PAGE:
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Vietnam MoH recipient Nick Bacon, 64, dies
The Associated Press
Posted : Monday Jul 19, 2010 14:54:12 EDT
LITTLE ROCK, Ark. Medal of Honor recipient and former director of the Arkansas Department of Veterans Affairs Nick Bacon has died, the department said Saturday.
Bacon, 64, died Saturday morning after suffering from cancer, according to a release from the department. He served in the Army from 1963-88 and received the Medal of Honor for his actions during a 1968 battle in Vietnam.
Gov. Mike Beebe called Bacon an American hero.
He never wanted anything for himself, but always wanted to protect other people in uniform. Arkansas will miss him, Beebe told reporters Saturday.
According to the Armys website, Bacon, a staff sergeant, took command of two platoons after the leaders of each were wounded during a battle near Tam Ky, Vietnam, on Aug. 26, 1968.
Bacon, using grenades, destroyed an enemy bunker before single-handedly killing an enemy gun crew and disabling an anti-tank weapon. He then helped rescue several wounded and trapped soldiers, according to the websites account.
He served as director of the Arkansas Department of Veterans Affairs from 1993 to 2005.
Bacon was born Nov. 25, 1945, in Caraway in northeast Arkansas and moved with his family as a child to Arizona, where he joined the Army.
He returned to Arkansas in 1990 and most recently lived in Rose Bud, about 65 miles north of Little Rock.
Funeral services are planned for 11 a.m. Saturday at the Arkansas State Veterans Cemetery in North Little Rock.
Biography - Nick D. Bacon
Mr. Nick Bacon is President and CEO of DVC Construction, Inc of Little Rock Arkansas. Prior to launching his business in 2005, Mr. Bacon had distinguished himself in various public service leadership positions during his civilian and military career. He served at the US Department of Veterans Affairs Regional Office in Phoenix where he co-originated the Med-Vet Healthcare Program. He later became the City Manager of Surprise Arizona serving for a period of three years and then returned to Arkansas where he was born. Nick was the State Director of Veterans Affairs for Arkansas from 1993-2005.
He has been awarded the George Washington Award from the State of Arizona, the FBI Civilian Academy Award, and the Statesman Award from the American Academy of Medical Administrators, the Minuteman Award earned the 82nd Airborne Iron Mike Award and the Omar Bradley Award of the Congressional Medal of Honor Society.
Mr. Bacon is extraordinarily active in civic and government affairs. He serves on the President's National Hire Veterans Committee, the Veterans Disability Benefits Commission and is a member of the American College of Forensic Examiners. Nick is also a member of the American Legion, Disabled American Veterans, Veterans of Foreign War and the Military Order of the Purple.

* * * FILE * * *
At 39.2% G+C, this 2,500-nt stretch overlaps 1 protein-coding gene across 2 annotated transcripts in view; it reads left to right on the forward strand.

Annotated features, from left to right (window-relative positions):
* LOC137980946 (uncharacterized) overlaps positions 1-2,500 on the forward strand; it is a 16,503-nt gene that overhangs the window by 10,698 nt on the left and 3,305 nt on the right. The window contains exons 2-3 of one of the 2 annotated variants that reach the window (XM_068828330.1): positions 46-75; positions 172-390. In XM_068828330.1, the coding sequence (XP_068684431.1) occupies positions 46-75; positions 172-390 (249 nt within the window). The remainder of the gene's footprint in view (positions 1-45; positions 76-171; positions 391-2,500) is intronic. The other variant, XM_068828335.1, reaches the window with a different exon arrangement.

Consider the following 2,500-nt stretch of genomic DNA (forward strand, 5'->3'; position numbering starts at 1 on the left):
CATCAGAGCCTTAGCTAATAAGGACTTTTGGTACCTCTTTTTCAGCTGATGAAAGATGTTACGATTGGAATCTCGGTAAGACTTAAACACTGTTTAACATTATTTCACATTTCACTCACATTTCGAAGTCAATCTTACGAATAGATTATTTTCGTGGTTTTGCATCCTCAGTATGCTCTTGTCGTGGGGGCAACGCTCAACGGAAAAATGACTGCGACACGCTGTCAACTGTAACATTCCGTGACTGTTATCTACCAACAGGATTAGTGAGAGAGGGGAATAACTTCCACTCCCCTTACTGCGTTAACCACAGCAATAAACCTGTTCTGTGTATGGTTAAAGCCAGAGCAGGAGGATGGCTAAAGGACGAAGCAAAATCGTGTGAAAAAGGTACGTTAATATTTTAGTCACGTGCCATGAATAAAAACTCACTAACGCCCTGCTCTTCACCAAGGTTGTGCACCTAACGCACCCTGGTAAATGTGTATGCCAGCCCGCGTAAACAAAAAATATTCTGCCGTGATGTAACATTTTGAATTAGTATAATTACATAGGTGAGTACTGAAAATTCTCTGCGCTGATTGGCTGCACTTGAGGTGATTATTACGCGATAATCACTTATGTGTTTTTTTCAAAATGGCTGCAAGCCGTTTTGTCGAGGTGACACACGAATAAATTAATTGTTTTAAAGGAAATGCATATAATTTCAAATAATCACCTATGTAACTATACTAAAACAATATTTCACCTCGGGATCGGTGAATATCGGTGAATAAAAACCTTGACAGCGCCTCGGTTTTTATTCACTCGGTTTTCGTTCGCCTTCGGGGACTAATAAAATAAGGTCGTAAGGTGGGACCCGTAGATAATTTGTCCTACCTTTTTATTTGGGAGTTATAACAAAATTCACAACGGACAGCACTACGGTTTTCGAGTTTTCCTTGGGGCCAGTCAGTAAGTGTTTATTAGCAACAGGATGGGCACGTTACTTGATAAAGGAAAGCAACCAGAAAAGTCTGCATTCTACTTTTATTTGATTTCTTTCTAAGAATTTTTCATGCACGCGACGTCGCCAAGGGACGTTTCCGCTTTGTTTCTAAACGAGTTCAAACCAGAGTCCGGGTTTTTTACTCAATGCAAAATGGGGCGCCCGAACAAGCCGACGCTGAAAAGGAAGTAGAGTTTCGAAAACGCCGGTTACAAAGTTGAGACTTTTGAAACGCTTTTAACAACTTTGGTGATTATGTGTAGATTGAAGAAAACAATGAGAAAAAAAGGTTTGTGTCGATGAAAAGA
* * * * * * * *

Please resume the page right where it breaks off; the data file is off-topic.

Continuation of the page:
Retiring as First Sergeant with twenty years of service in the U.S. Army 1988, Mr Bacon is recipient of the Congressional Medal of Honor, Distinguished Service Cross, Legion of Merit, Bronze Star, Combat Infantry Badge, Purple Heart, Army Commendation Medal, Good Conduct, Viet Nam Cross of Gallantry, V.N. Service Medal, National Defense Ribbon, Army Service ribbon and four overseas campaign ribbons.
Nick was born in Caraway Arkansas. He and his wife Tamara Ann have five children and four grandchildren.
Rank: Staff Sergeant
Organization: U.S. Army
Company: Company B, 4th Battalion
Division: 21st Infantry, 11th Infantry Brigade
Born: 25 November 1945, Caraway, Ark.
Entered Service At: Phoenix, Ariz.
Place / Date: West of Tam Ky, Republic of Vietnam, 26 August 1968
CITATION For conspicuous gallantry and intrepidity in action at the risk of his life above and beyond the call of duty. S/Sgt. Bacon distinguished himself while serving as a squad leader with the 1st Platoon, Company B, during an operation west of Tam Ky. When Company B came under fire from an enemy bunker line to the front, S/Sgt. Bacon quickly organized his men and led them forward in an assault. He advanced on a hostile bunker and destroyed it with grenades. As he did so, several fellow soldiers including the 1st Platoon leader, were struck by machine gun fire and fell wounded in an exposed position forward of the rest of the platoon. S/Sgt. Bacon immediately assumed command of the platoon and assaulted the hostile gun position, finally killing the enemy gun crew in a single-handed effort. When the 3d Platoon moved to S/Sgt. Bacon's location, its leader was also wounded. Without hesitation S/Sgt. Bacon took charge of the additional platoon and continued the fight. In the ensuing action he personally killed 4 more enemy soldiers and silenced an antitank weapon. Under his leadership and example, the members of both platoons accepted his authority without question. Continuing to ignore the intense hostile fire, he climbed up on the exposed deck of a tank and directed fire into the enemy position while several wounded men were evacuated. As a result of S/Sgt. Bacon's extraordinary efforts, his company was able to move forward, eliminate the enemy positions, and rescue the men trapped to the front. S/Sgt. Bacon's bravery at the risk of his life was in the highest traditions of the military service and reflects great credit upon himself, his unit, and the U.S. Army.